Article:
Activity Monitoring: Can It Bolster Patient Compliance?

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Here one can see patient output from the Dynastream Amp 331. According to the authors, the device measures critical locomotion details including the distance traveled, speed, cadence and stride length.
Here is a diabetic foot wound secondary to repetitive stress. The authors believe that pedometers can be particularly helpful in monitoring activity and compliance among diabetic/neuropathic patients who are at the highest risk for plantar ulceration.
One pedometer device is the Sportbrain, which counts the number of steps patients take and the time that they were taken.
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Author(s): 
By Katherine Holtz-Neiderer, DPM, and David G. Armstrong, DPM, MSc

Repetitive stress is a major contributing factor to the rise of most foot problems. In the high-risk diabetic foot clinics at the Southern Arizona Veterans Affairs Medical Center, the most common of these severe complications is the diabetic foot wound. The prime etiology of diabetic foot ulcers is the combination of neuropathy and repetitive moderate stress (walking).
Diabetic foot wounds often lead to a host of other maladies including sepsis, amputation and premature death. It has also been shown that people undergoing amputation have higher healthcare costs.1,2
When it comes to treating patients with diabetic foot ulcers, one must address pressure and repetitive stress (activity). One can address pressure externally (through shoe gear modification, bracing or casting) or internally via physical therapy and/or surgery.3, 4
However, manipulating repetitive stress (activity) has been tougher as it has been quite difficult to measure. In the past, most pedometers merely gave a readout of the steps patients took but gave no information about when that activity started or stopped. In the past few years, we and others have tested and utilized many models of accelerometers/pedometers that range in complexity from more basic models to very sophisticated devices that have enabled us to surpass these early hurdles.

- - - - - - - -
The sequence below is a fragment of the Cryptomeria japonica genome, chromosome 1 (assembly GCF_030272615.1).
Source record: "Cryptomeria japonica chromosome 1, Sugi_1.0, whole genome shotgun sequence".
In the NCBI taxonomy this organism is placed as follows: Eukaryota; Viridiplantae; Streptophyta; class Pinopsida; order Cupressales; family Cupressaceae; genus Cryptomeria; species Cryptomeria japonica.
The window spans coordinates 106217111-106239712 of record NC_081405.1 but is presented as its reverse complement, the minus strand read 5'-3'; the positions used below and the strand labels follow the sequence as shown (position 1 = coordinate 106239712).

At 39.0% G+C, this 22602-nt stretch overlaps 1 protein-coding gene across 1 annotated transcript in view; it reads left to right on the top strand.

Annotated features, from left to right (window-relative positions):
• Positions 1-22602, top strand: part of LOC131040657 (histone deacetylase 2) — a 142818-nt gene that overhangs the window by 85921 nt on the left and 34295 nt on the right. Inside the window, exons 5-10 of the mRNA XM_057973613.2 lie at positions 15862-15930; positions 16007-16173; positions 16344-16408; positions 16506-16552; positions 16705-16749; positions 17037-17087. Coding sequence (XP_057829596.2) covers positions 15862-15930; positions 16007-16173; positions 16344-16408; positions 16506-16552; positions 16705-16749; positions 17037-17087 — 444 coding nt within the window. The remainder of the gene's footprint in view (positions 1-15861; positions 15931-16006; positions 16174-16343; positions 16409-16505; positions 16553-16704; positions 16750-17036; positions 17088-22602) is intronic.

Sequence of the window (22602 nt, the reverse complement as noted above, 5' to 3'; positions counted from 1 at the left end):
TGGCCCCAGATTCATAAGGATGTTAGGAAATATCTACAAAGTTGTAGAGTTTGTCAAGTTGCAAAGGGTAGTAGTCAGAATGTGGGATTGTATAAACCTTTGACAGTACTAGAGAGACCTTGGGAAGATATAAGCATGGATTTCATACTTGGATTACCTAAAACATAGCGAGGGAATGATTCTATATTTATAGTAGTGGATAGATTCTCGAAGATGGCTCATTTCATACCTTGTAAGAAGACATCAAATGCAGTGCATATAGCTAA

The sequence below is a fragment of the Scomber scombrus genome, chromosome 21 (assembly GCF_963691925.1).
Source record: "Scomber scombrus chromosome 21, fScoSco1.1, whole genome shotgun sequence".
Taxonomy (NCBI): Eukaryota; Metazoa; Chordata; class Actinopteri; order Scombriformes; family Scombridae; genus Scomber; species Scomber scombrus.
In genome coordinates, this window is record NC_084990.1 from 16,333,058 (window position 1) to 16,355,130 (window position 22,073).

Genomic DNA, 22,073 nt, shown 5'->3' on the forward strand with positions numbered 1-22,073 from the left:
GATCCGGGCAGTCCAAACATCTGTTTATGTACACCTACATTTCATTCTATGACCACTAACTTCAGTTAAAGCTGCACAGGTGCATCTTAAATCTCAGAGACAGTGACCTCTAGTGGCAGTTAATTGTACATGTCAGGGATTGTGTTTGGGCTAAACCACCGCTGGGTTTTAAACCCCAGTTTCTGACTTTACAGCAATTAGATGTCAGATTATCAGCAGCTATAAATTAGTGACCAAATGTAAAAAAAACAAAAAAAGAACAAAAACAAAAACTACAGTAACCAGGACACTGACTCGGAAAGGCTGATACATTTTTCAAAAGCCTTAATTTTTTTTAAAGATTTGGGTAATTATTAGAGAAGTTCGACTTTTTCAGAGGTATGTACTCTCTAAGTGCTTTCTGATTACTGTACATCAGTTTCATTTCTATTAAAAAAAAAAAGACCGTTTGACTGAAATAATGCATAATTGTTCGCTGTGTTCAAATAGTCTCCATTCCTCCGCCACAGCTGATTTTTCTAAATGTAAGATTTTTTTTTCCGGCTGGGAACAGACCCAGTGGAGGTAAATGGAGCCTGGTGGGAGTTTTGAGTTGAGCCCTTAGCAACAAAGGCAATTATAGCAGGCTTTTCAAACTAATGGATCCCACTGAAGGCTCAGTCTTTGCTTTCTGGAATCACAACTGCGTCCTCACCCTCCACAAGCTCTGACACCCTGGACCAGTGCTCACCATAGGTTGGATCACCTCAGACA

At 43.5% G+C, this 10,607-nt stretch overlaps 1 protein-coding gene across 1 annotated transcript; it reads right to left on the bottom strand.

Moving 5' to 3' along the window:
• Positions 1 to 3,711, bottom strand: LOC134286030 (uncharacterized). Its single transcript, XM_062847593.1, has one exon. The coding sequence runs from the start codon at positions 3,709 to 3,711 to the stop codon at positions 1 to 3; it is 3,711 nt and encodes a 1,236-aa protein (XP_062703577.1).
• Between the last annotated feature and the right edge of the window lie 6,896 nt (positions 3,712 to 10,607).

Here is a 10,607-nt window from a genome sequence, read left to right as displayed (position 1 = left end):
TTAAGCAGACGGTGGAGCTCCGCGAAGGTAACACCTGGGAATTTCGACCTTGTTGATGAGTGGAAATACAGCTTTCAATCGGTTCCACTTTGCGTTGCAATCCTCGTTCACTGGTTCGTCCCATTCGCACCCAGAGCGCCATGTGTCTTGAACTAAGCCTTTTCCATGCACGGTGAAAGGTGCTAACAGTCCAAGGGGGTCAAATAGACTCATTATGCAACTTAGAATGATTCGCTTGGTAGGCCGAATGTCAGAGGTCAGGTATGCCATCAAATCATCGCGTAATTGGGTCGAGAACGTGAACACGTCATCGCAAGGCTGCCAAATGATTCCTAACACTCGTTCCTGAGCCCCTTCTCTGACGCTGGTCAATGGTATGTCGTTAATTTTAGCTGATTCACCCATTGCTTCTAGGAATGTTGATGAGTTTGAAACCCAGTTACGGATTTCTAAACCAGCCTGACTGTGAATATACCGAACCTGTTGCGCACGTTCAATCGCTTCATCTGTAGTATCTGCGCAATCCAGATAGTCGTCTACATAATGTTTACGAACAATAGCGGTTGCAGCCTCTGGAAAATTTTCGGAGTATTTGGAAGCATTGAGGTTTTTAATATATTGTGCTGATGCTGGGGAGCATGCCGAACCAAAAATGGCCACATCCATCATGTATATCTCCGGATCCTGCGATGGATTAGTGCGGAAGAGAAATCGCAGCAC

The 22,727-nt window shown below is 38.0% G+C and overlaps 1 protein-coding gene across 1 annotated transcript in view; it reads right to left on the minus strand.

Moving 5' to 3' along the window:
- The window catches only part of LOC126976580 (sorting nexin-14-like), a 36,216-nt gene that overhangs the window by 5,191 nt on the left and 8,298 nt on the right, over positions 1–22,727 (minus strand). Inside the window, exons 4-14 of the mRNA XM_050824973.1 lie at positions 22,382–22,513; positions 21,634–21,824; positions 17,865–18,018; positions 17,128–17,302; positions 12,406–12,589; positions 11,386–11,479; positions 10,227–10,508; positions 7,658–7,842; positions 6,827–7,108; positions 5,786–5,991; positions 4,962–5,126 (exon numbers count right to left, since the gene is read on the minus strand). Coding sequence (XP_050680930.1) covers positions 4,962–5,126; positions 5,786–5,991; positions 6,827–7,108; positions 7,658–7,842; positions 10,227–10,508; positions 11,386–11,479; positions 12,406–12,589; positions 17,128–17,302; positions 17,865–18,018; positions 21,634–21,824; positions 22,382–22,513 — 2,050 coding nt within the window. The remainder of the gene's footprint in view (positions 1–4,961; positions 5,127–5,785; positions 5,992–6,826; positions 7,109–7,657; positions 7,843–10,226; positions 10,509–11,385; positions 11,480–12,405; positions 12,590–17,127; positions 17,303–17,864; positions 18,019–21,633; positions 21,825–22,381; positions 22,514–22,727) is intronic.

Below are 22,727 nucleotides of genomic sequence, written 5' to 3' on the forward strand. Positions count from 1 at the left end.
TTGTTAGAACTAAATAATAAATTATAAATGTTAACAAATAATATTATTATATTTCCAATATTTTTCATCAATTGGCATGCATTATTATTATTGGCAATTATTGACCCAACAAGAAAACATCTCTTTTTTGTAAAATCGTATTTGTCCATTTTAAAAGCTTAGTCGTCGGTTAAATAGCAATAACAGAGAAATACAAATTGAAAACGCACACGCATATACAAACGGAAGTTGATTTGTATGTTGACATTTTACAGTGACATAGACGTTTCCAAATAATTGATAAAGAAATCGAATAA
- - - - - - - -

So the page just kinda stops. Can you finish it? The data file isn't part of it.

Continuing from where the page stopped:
We believe we are now at a point where we can begin dosing activity as we might dose a drug. We have used several of these monitoring devices and some hold potential practical applications now and in the future.

A Closer Look At The Pedometer Options
An early predecessor that we used was the Sportbrain (Sportbrain, Campbell, Calif.). It is worn on the waistband or belt and uses a lithium battery, which lasts three months. The Sportbrain counts the number of steps and the time that they were taken. The information is then uploaded via the Internet where the clinician and patient can both view and analyze the data. This requires a monthly monitoring fee to access the data.

The Biotrainer Pro (IM Systems, Baltimore, Md.) is another waistband monitor that has a biaxial acceleration sensor. Similar to the Sportbrain, the Biotrainer Pro measures the number of steps and the time when they were taken. One can also take the patient’s caloric measurements when entering the weight and height of the patient into the computer. It uses an AAA battery and can measure up to three months of data.
The most sophisticated device that we have used is the Dynastream Amp 331 (Dynastream Innovations, Inc., Alberta, Canada). This device uses an inertial sensor and is held in a nylon sleeve worn around the ankle. The Dynastream Amp 331 measure critical locomotion details such as the distance traveled, speed, cadence and stride length. It also tracks the number of steps the patient takes and the time they were taken. It also computes energy expenditure. The device even documents standing and milling as the information is blocked into one of three activities: inactive, active and locomotion. Recording time is a drawback to the device as it can only record one week of data at a time.

What Does The Future Hold For Pedometers?
At our facility, we are currently working on transmitting information via phone line similar to the holter monitor or blood sugar readings. By using a LCD screen and a regular phone line, we can eliminate a computer requirement. With this system in place, we should not be limited by time constraints. We also plan on using it to send patients questionnaires and other forms.
Pedometers have been used in a variety of clinical situations. They have been used to quantify claudication and evaluate changes in activity in people with chronic obstructive pulmonary disease, and as a biofeedback mechanism in weight loss studies. Activity monitoring could also be used for pre- and postoperative assessment. A prospective surgical patient could wear the monitor before surgery as an activity baseline and then postoperative monitoring could help a surgeon adjust the amount of activity and measure when the amount of activity returns to baseline. An athlete who undergoes reconstructive foot surgery could use monitor driven goals rather than allowing pain to be his or her guide. One can also use the pedometer to regulate weightbearing compliance immediately postoperatively.5

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